Thanks to a number of members of Social Lodge, Bill was introduced to their daughter Lodge, Radio Millennium Lodge. Since joining Radio Millennium Lodge, Bill may not have occupied any permanent offices, but he has always been there to stand in and most importantly, support, advise and gently guide less experienced brethren. Clearly Bill recognises that the future of Freemasonry is in the hands of the younger brethren and they must be given the right support and guidance to enable them to do so, this has proved to be so valuable.
Dave said: “Brethren it is more than evident that no matter which Province, district or droup William Edward Eaton PPrJGW has served, he has always been held in the highest regard and has supported Freemasonry in a most committed and commendable manner. Bill’s devoted service has indeed been recognised and appreciated by our PrGM Tony Harrison who has issued a personal commemorative certificate which I will now invite group chairman David Durling to read out”.
David read out the contents of the certificate in recognition of Bill’s service to Freemasonry and Dave was pleased to present the said certificate to Bill.
Dave said that given Bill’s contributions to both Provinces, he had recently contacted the East Lancashire Provincial Office and advised them of the evening’s special occasion, and in response Dave was exceptionally pleased to present Bill with yet another certificate and covering letter from the PrGM of East Lancashire Sir David Trippier in recognition of his service to the East Lancashire Province.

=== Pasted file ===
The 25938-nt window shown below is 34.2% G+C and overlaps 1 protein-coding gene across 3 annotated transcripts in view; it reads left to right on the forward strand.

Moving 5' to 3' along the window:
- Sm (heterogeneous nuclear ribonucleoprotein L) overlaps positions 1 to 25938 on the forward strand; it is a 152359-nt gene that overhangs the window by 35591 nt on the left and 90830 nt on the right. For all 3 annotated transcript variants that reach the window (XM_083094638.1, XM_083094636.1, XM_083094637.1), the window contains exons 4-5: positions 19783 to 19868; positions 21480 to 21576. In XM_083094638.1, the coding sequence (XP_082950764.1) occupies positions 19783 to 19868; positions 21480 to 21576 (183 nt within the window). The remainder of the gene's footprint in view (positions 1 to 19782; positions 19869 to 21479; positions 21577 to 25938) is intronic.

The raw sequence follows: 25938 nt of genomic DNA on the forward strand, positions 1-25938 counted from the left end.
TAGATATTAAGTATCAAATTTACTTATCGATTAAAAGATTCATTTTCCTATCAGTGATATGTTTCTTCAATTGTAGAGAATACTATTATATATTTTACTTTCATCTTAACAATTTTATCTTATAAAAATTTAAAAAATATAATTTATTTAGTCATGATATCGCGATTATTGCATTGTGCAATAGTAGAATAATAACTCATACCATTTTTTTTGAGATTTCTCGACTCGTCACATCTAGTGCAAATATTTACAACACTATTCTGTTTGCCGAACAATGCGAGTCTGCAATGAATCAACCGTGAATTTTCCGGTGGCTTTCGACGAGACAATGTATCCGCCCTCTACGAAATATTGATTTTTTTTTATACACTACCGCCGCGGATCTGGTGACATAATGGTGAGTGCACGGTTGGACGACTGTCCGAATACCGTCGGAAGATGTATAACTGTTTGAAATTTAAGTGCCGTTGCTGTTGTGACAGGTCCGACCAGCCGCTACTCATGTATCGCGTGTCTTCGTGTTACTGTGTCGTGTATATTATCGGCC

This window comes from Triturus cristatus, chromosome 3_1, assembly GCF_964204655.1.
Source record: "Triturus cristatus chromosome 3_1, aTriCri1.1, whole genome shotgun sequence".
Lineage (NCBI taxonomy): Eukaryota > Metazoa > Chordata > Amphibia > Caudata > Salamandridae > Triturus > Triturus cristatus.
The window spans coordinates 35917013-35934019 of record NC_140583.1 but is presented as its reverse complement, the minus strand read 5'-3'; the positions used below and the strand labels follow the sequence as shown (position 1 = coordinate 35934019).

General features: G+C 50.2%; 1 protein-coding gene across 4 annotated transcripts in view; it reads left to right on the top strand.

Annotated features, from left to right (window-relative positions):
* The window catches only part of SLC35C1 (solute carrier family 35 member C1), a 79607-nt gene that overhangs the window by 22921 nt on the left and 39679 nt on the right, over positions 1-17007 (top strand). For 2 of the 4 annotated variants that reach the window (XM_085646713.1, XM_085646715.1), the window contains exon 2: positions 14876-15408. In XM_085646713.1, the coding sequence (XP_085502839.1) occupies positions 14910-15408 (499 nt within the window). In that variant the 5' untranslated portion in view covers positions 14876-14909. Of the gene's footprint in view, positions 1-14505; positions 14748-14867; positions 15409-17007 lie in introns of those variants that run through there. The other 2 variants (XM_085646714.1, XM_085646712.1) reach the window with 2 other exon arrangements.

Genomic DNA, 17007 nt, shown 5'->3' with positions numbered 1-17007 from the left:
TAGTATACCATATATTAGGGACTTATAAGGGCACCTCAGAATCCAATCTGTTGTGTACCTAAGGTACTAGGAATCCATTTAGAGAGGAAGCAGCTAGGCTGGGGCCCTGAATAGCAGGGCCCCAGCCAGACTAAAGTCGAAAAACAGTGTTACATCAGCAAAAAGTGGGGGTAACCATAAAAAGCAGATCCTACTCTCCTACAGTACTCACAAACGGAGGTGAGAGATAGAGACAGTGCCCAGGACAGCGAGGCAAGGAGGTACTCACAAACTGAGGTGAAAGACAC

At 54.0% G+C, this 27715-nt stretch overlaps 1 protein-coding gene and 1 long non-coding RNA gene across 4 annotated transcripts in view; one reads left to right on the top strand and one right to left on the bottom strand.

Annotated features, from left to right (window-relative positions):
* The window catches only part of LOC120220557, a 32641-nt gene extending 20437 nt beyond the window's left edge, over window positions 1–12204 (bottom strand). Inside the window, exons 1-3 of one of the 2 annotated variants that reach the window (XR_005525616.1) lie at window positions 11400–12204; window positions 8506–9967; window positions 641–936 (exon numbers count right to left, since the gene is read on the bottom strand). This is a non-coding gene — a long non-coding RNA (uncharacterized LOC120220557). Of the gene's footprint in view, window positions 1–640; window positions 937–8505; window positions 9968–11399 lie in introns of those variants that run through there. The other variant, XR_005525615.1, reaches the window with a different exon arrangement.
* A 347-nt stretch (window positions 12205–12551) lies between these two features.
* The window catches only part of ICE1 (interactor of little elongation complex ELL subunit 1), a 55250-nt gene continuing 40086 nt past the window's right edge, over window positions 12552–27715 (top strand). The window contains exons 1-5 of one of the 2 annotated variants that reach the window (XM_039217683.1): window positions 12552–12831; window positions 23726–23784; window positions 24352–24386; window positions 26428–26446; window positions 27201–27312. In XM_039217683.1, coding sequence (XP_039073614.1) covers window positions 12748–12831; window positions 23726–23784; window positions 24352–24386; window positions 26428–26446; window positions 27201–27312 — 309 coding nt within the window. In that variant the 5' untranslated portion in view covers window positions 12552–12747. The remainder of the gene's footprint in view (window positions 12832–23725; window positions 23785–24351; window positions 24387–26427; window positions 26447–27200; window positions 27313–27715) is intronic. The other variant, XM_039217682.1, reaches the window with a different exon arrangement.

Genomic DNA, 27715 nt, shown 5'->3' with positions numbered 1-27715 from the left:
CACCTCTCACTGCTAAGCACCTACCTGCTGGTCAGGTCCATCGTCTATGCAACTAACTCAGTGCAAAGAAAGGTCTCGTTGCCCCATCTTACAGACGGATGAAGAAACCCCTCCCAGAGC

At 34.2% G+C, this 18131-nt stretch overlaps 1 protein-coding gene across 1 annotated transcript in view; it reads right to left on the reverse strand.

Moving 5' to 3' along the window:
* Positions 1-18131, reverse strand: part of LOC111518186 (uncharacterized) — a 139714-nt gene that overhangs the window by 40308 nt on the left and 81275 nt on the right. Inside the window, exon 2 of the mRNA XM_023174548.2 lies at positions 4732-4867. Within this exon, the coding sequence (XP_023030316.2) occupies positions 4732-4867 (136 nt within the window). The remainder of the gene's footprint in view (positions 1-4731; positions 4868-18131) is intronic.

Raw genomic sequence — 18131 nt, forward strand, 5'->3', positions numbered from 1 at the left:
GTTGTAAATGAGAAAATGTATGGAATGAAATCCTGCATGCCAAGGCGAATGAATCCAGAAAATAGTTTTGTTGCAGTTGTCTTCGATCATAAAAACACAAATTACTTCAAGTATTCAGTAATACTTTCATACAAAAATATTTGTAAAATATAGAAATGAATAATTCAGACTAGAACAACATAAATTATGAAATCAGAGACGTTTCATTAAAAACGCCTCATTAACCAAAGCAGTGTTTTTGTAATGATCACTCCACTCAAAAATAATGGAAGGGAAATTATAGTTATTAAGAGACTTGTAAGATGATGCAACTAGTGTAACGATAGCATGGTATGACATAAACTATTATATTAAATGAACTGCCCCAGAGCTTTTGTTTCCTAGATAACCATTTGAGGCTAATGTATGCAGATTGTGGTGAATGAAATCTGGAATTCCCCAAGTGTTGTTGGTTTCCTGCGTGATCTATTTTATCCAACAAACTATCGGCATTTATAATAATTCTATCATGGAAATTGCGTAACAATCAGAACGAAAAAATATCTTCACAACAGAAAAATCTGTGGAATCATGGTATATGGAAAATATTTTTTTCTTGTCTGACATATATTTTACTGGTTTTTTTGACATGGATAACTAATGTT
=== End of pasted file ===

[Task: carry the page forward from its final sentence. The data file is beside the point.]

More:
The formal business completed, Bill was chaperoned to his rightful place in the lodge and Dave handed the gavel back to the WM Michael Hindle who reoccupied his chair. Dave invited the celebrant Bill to join him on the retirement from to the lodge.
The business part of the evening concluded all the brethren assembled at the festive board. Following the meal Dave rose in response to the grand officers and conveyed his personal congratulations to Bill and said that it had been a pleasure and a privilege to conduct the celebration in the lodge. Dave then had the pleasure of presenting Bill with an engraved gold fob watch on behalf of the brethren of Radio Millennium Lodge.
A good friend of Bill’s, Colin Driver gave a sincere eulogy to Bill in thanking him for his friendship and loyalty to the lodge and wished him health and happiness.
Well known for his talks, Bill was eager to respond and spoke in great length about his synopsis from growing up and the use of mathematical instruments from childhood throughout his professional career and Masonic career and the relevance of the comparison to that of the working tools of a Mason.
Bill confessed that throughout his 50 years in Masonry, he had never attended a Masonic celebration and was completely oblivious as to what was going to happen at his celebration which was a reflection of when he was initiated 50 years ago.
Concluding, Bill thanked the APrGM Dave Walmsley for his research on his life and the wonderful way that he had relayed it to him in the lodge. He also thanked the brethren of Radio Millennium Lodge for their kind gift that he will treasure and also to all the brethren who had attended his celebration saying that it was a night that will remember.
Article and pictures by Tom Fredrickson.